Ideal wines to drink on a private jet: Part One

Tom Harrow picks environmentally conscious Italian wines to enjoy at 41,000ft on the eco Avanti EVO

The Avanti EVO jet
The Avanti EVO jet | Image: Paul Cordwell

Last month, private aviation specialist ConnectJets showcased its new baby, the Avanti EVO jet, at London City Airport Jet Centre. A twin turboprop from Piaggio Aerospace, the EVO is the fastest and one of the greenest planes in its class, burning half as much fuel as a Learjet 45 over the same flight time, with operating costs around 40 per cent lower. While “environmentally friendly private aviation” might seem like a contradiction in terms, the aptly named EVO is an evolution in ecologically responsible luxury, and for its showcase I was invited as inflight sommelier to present wines for the occasion, selected for their performance at altitude.

In a previous series of tasting experiments with ConnectJets, I had established that altitude, cabin compression and the quality of the air all affect the character of a wine, as well as our senses (the dry cabin air makes our taste buds go numb), and identified styles that were better able to withstand those effects and perform best in the air. I then came up with guidelines for wine choices that are as impressive at 10,000ft as they are at sea level.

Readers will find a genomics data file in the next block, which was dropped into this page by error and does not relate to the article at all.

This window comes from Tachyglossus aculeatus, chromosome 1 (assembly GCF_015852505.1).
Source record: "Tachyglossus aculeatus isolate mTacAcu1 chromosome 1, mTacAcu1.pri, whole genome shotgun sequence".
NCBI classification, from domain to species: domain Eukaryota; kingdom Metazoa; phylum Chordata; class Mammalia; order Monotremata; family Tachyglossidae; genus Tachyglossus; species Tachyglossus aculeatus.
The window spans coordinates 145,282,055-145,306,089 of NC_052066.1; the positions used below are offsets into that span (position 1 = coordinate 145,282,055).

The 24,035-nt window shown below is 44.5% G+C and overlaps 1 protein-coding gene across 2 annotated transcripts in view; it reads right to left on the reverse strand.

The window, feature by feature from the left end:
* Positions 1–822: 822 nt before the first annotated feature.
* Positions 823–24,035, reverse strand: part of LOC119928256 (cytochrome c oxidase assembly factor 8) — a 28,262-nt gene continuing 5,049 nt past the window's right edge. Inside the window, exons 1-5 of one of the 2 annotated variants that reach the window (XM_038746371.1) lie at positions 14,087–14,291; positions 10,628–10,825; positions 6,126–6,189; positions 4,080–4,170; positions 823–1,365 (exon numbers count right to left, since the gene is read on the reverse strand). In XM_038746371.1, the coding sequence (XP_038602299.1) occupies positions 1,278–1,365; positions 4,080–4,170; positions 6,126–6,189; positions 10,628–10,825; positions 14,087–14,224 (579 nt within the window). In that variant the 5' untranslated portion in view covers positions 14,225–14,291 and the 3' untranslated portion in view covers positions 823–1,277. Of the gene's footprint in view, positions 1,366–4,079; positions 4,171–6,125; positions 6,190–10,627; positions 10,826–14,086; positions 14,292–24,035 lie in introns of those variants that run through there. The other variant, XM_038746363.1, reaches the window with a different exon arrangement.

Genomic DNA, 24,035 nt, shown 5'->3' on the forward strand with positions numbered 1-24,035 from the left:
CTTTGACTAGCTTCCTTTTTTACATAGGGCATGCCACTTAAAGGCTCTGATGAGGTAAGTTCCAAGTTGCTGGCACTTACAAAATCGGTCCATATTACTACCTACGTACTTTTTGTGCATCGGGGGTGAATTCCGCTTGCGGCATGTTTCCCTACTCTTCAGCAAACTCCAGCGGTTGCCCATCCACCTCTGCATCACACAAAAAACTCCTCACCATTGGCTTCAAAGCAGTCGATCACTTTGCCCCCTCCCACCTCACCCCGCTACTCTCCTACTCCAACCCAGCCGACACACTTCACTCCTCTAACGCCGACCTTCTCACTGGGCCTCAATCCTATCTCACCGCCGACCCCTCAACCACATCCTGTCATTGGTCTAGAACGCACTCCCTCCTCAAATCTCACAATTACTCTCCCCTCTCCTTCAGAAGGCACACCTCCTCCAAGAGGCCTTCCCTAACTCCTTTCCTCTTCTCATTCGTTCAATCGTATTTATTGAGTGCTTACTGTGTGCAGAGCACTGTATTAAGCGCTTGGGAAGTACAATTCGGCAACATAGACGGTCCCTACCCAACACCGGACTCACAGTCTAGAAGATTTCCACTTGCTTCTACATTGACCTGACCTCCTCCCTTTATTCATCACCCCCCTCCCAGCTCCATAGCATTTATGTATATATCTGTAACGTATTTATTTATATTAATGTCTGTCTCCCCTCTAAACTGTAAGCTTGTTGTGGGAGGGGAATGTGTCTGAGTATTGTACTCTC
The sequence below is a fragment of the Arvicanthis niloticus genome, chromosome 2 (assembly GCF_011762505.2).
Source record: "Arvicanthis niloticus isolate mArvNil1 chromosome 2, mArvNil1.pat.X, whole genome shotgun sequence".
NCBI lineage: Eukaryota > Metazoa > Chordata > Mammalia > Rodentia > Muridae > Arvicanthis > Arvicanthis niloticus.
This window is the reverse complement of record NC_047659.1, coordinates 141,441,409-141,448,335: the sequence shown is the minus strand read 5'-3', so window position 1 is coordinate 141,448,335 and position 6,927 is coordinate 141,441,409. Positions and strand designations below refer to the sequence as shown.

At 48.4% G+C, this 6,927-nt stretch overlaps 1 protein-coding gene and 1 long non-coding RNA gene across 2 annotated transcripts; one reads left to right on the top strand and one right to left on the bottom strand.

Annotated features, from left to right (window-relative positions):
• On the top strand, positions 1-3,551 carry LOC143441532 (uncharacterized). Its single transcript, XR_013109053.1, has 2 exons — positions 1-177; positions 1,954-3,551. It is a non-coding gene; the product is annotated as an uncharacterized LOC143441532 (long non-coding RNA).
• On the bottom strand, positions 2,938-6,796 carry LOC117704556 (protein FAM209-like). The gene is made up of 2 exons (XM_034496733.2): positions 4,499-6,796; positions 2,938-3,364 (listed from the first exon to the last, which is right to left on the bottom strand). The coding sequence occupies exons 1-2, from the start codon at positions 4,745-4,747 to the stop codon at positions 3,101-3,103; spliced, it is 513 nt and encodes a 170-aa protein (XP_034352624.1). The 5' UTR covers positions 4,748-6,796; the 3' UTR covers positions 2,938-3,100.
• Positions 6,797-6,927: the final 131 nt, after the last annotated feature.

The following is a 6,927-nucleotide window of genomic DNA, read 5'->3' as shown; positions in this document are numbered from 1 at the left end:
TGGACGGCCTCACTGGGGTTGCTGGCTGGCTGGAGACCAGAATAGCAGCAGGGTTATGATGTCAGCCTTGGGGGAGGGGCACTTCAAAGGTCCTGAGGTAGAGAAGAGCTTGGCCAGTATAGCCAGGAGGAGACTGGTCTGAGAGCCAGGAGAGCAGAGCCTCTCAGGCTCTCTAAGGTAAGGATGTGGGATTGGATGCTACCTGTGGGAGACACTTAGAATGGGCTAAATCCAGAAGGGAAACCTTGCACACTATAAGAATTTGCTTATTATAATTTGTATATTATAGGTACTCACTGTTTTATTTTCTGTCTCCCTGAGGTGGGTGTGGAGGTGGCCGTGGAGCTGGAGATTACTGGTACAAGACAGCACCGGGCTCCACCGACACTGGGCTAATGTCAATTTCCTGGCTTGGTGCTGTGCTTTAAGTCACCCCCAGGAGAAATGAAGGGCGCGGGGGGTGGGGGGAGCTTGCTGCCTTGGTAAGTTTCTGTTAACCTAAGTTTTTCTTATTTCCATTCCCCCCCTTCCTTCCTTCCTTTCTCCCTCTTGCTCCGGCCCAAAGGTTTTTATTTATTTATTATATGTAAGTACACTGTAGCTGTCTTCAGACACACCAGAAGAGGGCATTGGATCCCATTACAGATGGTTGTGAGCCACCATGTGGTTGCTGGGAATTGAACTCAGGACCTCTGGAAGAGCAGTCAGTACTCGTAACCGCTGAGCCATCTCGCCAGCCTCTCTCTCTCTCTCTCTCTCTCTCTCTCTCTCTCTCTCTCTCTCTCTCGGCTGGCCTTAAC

For the launch of the EVO, I wanted to reflect the plane’s Italian craftsmanship and advanced eco technology with a selection of environmentally conscious wines with a decidedly Italian theme. But first, the plane itself…

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The EVO has a sleek, muscular look, like a seal, complete with whiskers in the form of the fixed front wing, which reduces drag, improves fuel economy and looks like David Niven’s moustache. All good. For a small plane (usually configured for eight passengers), it’s surprisingly capacious inside and has been designed with both comfort and aesthetics in mind. There is very little hunching over or tucking in of elbows, even if you are built like former England rugby prop Jason Leonard, who was a guest on one of the day’s flights; the wings are set to the rear of the plane, so there is nothing to obstruct the view; and because the propellors are behind you and pointing backwards it’s more peaceful than you might expect.

For WineChap’s selections of the Italian wines that performed under pressure, Part Two will be published on 16 November.

Tom Harrow is a fine wine commentator, consultant and presenter. His Grand Crew Classé is the ultimate invitation-only club for fine wine enthusiasts, with exclusive access to rare bottles and events around the world. twitter.com/winechapuk.

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